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Editorials |

Designer Inhaled Corticosteroids : Are They Any Safer?

Brian J. Lipworth, MD
Author and Funding Information

Affiliations: University of Dundee, Dundee, Scotland
 ,  Dr. Lipworth is Professor of Allergy and Pulmonology, Asthma and Allergy Research Group, Division of Medicine and Therapeutics, Ninewells Hospital and Medical School, University of Dundee.

Correspondence to: Brian J Lipworth, MD, Professor of Allergy and Pulmonology, Asthma and Allergy Research Group, Division of Medicine and Therapeutics, Ninewells Hospital and Medical School, University of Dundee, DD1 9SY, Scotland, UK; e-mail: b.j.lipworth@dundee.ac.uk



Chest. 2005;128(3):1081-1084. doi:10.1378/chest.128.3.1081
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Extract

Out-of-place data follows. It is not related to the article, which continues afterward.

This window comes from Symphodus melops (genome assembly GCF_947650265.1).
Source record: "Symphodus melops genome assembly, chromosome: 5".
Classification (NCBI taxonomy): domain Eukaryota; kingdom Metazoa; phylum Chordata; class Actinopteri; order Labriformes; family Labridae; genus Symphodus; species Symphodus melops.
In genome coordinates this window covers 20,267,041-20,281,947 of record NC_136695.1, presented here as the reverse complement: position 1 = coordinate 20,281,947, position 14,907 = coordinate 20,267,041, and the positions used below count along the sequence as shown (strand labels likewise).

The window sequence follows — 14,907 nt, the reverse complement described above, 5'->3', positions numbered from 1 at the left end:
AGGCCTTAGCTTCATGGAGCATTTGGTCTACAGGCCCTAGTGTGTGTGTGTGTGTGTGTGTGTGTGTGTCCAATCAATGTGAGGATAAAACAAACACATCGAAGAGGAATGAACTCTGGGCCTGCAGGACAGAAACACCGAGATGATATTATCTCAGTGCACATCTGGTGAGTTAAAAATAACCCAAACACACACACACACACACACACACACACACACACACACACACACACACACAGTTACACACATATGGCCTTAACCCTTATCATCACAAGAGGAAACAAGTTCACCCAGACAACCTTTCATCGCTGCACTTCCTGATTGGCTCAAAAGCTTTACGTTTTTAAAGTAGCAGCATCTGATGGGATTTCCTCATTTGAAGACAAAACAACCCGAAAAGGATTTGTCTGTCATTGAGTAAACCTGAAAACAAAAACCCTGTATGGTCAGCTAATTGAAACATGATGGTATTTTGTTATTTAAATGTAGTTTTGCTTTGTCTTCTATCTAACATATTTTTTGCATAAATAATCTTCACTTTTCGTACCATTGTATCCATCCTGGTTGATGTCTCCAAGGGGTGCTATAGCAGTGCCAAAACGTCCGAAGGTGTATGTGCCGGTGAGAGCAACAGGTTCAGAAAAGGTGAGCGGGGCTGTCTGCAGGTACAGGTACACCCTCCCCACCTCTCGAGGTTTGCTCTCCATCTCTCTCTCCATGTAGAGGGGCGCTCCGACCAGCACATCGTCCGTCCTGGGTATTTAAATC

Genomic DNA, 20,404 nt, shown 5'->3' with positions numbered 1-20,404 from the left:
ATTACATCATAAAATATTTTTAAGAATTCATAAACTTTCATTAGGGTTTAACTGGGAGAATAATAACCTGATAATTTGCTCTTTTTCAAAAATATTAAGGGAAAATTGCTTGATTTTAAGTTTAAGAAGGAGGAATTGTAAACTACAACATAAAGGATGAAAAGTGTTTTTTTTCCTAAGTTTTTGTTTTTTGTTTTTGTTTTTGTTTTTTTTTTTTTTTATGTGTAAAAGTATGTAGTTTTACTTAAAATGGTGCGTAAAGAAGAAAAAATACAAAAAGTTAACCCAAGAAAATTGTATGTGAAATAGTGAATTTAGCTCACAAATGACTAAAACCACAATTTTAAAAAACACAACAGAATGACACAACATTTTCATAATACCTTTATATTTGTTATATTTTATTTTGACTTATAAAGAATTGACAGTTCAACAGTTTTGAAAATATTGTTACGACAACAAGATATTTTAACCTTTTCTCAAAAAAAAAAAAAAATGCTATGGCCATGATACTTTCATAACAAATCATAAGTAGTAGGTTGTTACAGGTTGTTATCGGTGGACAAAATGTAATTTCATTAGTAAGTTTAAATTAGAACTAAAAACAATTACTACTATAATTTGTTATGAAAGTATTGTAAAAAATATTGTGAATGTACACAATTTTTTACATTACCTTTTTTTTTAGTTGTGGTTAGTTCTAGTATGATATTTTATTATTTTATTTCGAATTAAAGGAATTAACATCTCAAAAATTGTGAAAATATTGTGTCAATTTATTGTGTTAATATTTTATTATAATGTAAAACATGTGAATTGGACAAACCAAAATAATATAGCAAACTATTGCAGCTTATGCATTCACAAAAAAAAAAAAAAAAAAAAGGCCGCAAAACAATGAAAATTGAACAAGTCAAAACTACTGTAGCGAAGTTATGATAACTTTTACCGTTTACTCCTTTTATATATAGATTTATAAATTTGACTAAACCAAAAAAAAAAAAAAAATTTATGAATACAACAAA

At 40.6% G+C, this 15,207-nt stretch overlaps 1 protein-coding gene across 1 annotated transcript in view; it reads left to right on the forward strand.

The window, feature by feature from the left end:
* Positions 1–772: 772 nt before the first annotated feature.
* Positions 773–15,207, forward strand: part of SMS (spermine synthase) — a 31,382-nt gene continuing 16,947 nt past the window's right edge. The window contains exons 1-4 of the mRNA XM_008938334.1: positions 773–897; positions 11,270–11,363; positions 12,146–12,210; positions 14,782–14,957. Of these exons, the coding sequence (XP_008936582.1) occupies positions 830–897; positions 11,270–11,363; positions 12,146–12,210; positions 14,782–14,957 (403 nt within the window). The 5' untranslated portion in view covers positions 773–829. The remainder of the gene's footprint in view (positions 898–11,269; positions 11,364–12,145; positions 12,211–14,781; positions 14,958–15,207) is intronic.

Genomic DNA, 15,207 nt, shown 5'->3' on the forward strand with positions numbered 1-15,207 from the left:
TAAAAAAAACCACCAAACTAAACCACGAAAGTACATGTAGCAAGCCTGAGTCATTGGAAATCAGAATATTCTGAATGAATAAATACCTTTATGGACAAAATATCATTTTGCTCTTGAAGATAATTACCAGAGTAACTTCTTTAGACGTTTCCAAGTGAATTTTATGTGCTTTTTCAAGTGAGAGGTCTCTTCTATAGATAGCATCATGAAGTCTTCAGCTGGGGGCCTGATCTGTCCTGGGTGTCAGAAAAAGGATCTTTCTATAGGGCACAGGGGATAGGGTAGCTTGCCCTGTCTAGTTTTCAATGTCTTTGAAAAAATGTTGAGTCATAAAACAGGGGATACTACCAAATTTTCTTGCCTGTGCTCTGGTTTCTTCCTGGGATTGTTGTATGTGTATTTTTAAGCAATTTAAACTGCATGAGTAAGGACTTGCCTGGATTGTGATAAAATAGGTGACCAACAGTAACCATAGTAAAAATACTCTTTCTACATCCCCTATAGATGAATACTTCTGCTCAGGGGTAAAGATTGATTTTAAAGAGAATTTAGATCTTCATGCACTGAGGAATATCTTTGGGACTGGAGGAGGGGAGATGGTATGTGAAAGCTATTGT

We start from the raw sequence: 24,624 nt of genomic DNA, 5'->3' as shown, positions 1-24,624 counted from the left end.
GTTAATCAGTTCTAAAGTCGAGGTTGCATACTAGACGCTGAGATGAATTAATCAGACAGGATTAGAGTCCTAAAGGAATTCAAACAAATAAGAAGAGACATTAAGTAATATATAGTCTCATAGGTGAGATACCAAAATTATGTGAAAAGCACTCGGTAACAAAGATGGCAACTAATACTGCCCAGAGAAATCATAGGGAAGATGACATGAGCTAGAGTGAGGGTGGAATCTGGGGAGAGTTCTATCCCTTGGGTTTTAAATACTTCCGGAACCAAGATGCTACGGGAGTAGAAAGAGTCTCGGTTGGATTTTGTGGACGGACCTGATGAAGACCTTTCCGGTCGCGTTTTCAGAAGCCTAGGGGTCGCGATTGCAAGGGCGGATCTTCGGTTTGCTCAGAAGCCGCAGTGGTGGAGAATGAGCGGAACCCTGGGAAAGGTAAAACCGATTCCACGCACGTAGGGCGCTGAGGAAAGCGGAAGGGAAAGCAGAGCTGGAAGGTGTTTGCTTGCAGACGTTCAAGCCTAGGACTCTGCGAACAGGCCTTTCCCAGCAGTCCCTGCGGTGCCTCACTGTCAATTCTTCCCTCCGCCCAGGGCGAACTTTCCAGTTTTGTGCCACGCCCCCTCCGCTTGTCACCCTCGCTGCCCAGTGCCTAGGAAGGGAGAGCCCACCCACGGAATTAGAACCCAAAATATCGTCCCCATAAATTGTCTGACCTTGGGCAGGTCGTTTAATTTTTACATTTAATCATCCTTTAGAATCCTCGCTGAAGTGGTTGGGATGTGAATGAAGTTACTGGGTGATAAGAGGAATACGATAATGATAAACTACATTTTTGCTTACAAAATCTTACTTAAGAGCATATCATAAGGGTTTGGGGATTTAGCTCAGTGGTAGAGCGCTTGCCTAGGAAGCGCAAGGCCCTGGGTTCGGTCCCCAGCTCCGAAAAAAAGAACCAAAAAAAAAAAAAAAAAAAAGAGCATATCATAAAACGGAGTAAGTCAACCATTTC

Inhaled corticosteroids are recommended as first-line antiinflammatory therapy for the treatment of persistent asthma in children and adults.1 The majority of patients do not experience systemic or local adverse effects at low to medium doses of commonly used inhaled corticosteroids. Attempts have been made by the pharmaceutical industry to refine topically active higher-potency second-generation inhaled corticosteroids, such as fluticasone propionate (FP) and mometasone furoate (MF), with claims of lower systemic bioactivity and hence a superior therapeutic ratio, as compared to the older first-generation drugs such as beclomethasone dipropionate and budesonide. However, clinical studies with FP and latterly MF have shown evidence of predictable dose-related systemic bioactivity such as hypothalamic-pituitary-adrenal (HPA) axis suppression.25


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